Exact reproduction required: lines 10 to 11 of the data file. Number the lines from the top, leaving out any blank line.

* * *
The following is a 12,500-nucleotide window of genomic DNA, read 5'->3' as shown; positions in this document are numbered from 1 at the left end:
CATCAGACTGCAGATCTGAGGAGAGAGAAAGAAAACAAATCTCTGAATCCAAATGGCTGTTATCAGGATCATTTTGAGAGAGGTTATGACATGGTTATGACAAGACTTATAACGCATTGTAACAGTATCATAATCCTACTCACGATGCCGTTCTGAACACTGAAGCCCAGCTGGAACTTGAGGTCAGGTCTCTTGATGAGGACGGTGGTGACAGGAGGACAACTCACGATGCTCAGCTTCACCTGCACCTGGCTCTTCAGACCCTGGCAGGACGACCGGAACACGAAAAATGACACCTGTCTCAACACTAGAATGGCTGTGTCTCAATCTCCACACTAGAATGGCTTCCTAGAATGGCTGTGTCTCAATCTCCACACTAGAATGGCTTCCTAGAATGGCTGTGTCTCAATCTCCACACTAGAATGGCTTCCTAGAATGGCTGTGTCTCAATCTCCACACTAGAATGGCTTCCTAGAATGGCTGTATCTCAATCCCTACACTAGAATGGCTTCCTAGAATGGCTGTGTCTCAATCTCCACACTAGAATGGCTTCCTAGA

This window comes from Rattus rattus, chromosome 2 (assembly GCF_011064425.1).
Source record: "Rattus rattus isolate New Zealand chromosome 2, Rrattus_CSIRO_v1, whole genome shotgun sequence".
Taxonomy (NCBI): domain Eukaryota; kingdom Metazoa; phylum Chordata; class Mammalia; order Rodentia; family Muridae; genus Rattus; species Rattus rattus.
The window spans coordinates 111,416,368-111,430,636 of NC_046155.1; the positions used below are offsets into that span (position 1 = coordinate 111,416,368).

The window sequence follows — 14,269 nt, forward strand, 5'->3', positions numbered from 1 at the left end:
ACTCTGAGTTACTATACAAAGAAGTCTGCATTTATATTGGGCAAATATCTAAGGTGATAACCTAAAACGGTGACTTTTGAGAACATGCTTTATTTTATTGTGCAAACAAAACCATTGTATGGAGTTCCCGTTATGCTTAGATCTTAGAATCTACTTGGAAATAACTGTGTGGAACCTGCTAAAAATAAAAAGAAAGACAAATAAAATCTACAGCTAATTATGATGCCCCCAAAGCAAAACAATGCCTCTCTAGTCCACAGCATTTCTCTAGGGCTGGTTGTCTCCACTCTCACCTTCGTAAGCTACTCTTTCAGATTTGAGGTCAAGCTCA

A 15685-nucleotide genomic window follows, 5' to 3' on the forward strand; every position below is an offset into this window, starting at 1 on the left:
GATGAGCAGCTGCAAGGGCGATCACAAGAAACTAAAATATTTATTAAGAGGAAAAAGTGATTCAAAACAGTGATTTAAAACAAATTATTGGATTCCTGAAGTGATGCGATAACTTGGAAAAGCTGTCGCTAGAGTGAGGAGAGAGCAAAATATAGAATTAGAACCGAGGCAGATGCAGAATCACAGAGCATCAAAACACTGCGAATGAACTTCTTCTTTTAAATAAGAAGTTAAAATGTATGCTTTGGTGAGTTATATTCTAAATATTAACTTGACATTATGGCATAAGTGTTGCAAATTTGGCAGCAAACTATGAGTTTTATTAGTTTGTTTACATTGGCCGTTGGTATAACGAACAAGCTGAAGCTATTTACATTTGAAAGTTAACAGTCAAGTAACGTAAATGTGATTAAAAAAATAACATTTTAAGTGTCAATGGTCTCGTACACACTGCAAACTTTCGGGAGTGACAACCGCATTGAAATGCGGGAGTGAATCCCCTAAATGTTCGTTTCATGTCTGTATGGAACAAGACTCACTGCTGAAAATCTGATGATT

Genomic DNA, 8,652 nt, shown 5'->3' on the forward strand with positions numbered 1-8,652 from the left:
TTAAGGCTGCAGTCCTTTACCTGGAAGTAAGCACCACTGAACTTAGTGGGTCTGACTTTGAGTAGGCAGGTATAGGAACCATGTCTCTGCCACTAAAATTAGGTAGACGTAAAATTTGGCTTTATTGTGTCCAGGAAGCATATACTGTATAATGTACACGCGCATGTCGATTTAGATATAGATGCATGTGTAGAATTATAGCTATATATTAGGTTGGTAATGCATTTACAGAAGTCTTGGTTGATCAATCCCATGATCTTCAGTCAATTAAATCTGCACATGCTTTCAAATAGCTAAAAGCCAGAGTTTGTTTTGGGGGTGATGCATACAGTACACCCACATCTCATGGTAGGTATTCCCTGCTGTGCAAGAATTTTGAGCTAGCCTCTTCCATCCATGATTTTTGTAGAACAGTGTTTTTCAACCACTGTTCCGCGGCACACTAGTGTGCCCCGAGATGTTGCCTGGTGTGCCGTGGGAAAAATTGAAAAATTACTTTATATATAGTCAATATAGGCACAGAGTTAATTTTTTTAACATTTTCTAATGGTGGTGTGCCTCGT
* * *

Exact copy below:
GATGAGCAGCTGCAAGGGCGATCACAAGAAACTAAAATATTTATTAAGAGGAAAAAGTGATTCAAAACAGTGATTTAAAACAAATTATTGGATTCCTGAAGTGATGCGATAACTTGGAAAAGCTGTCGCTAGAGTGAGGAGAGAGCAAAATATAGAATTAGAACCGAGGCAGATGCAGAATCACAGAGCATCAAAACACTGCGAATGAACTTCTTCTTTTAAATAAGAAGTTAAAATGTATGCTTTGGTGAGTTATATTCTAAATATTAACTTGACATTATGGCATAAGTGTTGCAAATTTGGCAGCAAACTATGAGTTTTATTAGTTTGTTTACATTGGCCGTTGGTATAACGAACAAGCTGAAGCTATTTACATTTGAAAGTTAACAGTCAAGTAACGTAAATGTGATTAAAAAAATAACATTTTAAGTGTCAATGGTCTCGTACACACTGCAAACTTTCGGGAGTGACAACCGCATTGAAATGCGGGAGTGAATCCCCTAAATGTTCGTTTCATGTCTGTATGGAACAAGACTCACTGCTGAAAATCTGATGATT

Genomic DNA, 8,652 nt, shown 5'->3' on the forward strand with positions numbered 1-8,652 from the left: